Conrad Weisert, April 19, 2007
©2007, Information Disciplines, Inc.
NOTE: This article may be reproduced and circulated freely, as long as the copyright credit is included.
We've all attended presentations where we were asked to fill out an evaluation form and turn it in at the end. The information is tallied and supposedly used by the presenters to improve aspects of their work and by the organizers to choose future speakers.1 Such forms, unfortunately, are often poorly designed and don't elicit the information the presenters and the sponsor-organizers really need.
I went to another awful meeting yesterday, a blend of a professional society meeting and a vendor pitch. As I dutifully dropped my evaluation form on the pile my eye fell on the top of the pile. The participant ahead of me had checked 5, the highest rating, in every category. "A colleague of the speaker, no doubt," I thought.
But with my curiosity piqued I sneaked a look at a couple of the other forms. There were loads of 5s, perhaps half of all the responses! How could that be? They couldn't all be friends of the speaker.
The explanation seems to be a combination of:
We want the top rating to reflect a bona fide superlative, as if to say: "That was one of the finest presentations I've ever heard. It's hard to imagine that I'll ever witness a better one."
An 11-level scale (0 to 10) conveys a more realistic invitation to the participant. You can give a well-qualified speaker 7 or 8 without insulting him or her. A rare 10 denotes a stunningly memorable program.
Addendum, May, 2013:
I've felt frustrated, especially at vendor presentations, by a form that asks me to rate various aspects of "the speaker", when multiple speakers have participated. How do I tell the vendor that one of the speakers was superb and another was a bumbling incompetent? When I'm given such a form I assume that the careless session sponsors don't really care about my opinions.
This problem is easy to solve: Either distribute a separate form for each part of the program or (better) design a single form with a block for each speaker or a matrix of speakers and characteristics.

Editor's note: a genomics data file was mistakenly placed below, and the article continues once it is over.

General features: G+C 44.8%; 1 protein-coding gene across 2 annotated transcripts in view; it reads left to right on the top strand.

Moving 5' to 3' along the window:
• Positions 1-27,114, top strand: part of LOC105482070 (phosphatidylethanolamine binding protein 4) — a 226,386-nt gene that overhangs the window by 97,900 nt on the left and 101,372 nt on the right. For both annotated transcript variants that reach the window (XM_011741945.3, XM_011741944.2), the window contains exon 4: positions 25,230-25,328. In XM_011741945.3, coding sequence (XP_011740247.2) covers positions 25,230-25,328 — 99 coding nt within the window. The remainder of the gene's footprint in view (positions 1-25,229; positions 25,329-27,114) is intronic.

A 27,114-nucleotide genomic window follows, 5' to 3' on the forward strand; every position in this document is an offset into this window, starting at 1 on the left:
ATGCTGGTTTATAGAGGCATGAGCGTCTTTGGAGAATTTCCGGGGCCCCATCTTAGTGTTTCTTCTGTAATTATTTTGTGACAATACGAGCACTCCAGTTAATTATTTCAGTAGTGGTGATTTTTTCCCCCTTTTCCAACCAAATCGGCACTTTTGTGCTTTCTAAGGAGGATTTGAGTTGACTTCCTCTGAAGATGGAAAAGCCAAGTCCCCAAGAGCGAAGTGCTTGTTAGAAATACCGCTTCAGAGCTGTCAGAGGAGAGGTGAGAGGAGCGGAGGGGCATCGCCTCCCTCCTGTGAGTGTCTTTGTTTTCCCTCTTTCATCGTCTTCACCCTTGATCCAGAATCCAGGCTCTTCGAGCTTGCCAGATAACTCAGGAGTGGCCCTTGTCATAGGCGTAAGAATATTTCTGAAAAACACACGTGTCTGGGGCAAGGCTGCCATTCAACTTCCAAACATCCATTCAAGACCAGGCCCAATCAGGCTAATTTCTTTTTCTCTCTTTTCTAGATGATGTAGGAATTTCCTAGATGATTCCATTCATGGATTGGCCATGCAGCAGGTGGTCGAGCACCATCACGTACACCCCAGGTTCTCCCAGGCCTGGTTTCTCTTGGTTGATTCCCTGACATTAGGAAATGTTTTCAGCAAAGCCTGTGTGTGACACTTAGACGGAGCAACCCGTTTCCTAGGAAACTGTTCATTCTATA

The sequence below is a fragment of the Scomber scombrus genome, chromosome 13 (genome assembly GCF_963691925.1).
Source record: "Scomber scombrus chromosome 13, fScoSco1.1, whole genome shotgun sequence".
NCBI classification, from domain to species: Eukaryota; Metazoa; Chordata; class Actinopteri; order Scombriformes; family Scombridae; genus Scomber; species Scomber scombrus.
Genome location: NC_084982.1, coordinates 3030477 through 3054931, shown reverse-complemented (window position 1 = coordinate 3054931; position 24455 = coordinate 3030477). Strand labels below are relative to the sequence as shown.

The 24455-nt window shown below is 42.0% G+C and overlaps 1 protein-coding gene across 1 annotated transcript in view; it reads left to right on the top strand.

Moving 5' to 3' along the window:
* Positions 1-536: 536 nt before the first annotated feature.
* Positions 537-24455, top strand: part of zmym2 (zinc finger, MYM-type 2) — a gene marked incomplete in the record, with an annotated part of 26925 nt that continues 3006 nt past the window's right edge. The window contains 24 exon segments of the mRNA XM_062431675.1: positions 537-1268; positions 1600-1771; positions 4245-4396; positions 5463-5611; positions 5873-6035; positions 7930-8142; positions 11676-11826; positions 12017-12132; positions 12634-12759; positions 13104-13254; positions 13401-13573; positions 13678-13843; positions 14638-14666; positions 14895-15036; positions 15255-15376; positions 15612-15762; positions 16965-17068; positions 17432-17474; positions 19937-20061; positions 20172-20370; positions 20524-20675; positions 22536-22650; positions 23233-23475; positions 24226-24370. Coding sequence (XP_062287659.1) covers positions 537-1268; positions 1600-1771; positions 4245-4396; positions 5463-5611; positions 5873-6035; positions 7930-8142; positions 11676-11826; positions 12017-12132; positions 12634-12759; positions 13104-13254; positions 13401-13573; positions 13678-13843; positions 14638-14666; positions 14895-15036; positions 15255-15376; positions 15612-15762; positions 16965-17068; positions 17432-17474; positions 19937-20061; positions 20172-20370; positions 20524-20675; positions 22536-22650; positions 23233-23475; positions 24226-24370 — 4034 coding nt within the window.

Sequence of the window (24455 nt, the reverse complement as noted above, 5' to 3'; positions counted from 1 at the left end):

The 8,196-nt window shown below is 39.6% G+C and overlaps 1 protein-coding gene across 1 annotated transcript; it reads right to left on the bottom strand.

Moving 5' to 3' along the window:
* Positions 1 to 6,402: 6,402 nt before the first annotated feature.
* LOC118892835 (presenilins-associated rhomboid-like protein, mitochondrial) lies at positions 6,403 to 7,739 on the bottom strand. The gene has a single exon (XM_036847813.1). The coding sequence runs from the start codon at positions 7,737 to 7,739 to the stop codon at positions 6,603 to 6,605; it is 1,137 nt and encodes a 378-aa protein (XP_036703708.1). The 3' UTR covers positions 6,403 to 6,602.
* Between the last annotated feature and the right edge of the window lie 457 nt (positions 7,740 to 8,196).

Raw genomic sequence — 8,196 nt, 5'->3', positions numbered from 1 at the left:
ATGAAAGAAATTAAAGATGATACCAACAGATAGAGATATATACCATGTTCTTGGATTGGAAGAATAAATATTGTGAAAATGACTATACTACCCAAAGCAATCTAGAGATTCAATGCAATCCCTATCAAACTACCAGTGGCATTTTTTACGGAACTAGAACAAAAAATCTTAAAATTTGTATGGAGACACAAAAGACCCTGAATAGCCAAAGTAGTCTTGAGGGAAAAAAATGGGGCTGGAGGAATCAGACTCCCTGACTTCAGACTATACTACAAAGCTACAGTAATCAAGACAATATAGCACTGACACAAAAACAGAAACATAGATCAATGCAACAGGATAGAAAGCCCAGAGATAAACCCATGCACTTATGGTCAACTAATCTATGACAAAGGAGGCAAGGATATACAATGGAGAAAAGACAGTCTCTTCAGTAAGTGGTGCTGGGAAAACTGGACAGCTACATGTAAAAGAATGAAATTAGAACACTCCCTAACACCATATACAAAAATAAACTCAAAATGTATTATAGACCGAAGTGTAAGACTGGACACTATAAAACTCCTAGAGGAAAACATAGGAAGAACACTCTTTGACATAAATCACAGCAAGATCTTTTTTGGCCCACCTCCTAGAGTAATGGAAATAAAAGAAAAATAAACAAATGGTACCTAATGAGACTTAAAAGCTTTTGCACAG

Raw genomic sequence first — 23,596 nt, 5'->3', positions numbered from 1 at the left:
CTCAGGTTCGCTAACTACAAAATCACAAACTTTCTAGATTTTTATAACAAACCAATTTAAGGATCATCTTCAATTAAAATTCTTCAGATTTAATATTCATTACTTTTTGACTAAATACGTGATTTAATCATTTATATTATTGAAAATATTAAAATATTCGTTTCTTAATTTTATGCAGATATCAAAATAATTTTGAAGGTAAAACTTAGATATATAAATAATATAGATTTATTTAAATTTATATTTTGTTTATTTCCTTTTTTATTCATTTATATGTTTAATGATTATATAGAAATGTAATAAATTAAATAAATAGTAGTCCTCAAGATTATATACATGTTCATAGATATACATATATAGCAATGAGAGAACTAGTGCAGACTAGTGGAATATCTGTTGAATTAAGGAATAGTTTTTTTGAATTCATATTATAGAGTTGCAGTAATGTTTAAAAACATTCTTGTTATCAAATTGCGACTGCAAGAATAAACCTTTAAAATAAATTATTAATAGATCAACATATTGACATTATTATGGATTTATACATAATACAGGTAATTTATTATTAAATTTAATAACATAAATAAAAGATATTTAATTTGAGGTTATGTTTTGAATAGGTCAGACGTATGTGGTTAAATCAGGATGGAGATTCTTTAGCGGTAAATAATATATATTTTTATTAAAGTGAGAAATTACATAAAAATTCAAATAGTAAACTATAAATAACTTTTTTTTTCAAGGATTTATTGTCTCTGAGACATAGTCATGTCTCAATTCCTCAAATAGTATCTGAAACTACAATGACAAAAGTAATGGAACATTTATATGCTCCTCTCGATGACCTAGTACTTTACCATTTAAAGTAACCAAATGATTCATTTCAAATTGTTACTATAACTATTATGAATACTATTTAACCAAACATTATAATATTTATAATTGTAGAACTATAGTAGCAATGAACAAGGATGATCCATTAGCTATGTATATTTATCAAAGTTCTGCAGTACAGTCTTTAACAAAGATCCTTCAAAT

In these times of fad methodologies, we attend more and more programs where some "expert" makes a slick, well-organized presentation with excellent graphics and handout material of a seriously flawed practice. I've reported on several such programs2 recently.
I'd like to give the speaker credit for being an excellent, well-prepared presenter. But I also need to report that he or she failed to persuade me and to express my concern about conveying dangerous notions to less experienced and more impressionable audience members. Some evaluation forms elicit that information, but many don't.
It's extremely difficult to design multiple-choice questions that faithfully capture the responder;s full opinion. It's worth trying to do so only for very high-volume surveys. Asking me to rate the meeting location on a scale of 0 to 10 can't elicit my feelings if I think it's a lovely place with world-class food, but it took me an hour and a half to drive in rush-hour traffic.
Providing space for comments, not just for the whole questionnaire, but for each major subject may complicate the tallying, but you'll get more useful information.
Most seminar sponsors and professional organizations that use evalutation forms at all will send a summary tally to the speakers, but surprisingly a few don't. As a speaker I find it extremely frustrating to know that information was collected that I don't get to see. I'd like a chance to correct the negative aspects and to use the positive reviews for promotion.
A common question, often the first one, is:
|Did the program meet your expectations?|
It's sometimes tempting to check the Yes box and append a comment: "I expected it to be an utter waste of time, and it was, so it fully met my expectations."
That's an extreme and somewhat flippant response, but it calls attention to the problem with the question. We have no idea what the participant's expectations may have been. If that's relevant, we should ask questions that specifically elicit that information.
2—Some examples are:
- It's Easier for Programmers to Talk to Each Other than to Document,
- Have We Lost Our Minds?,
- and How to Condemn the Traditional Approach.
Last modified April 26, 2013
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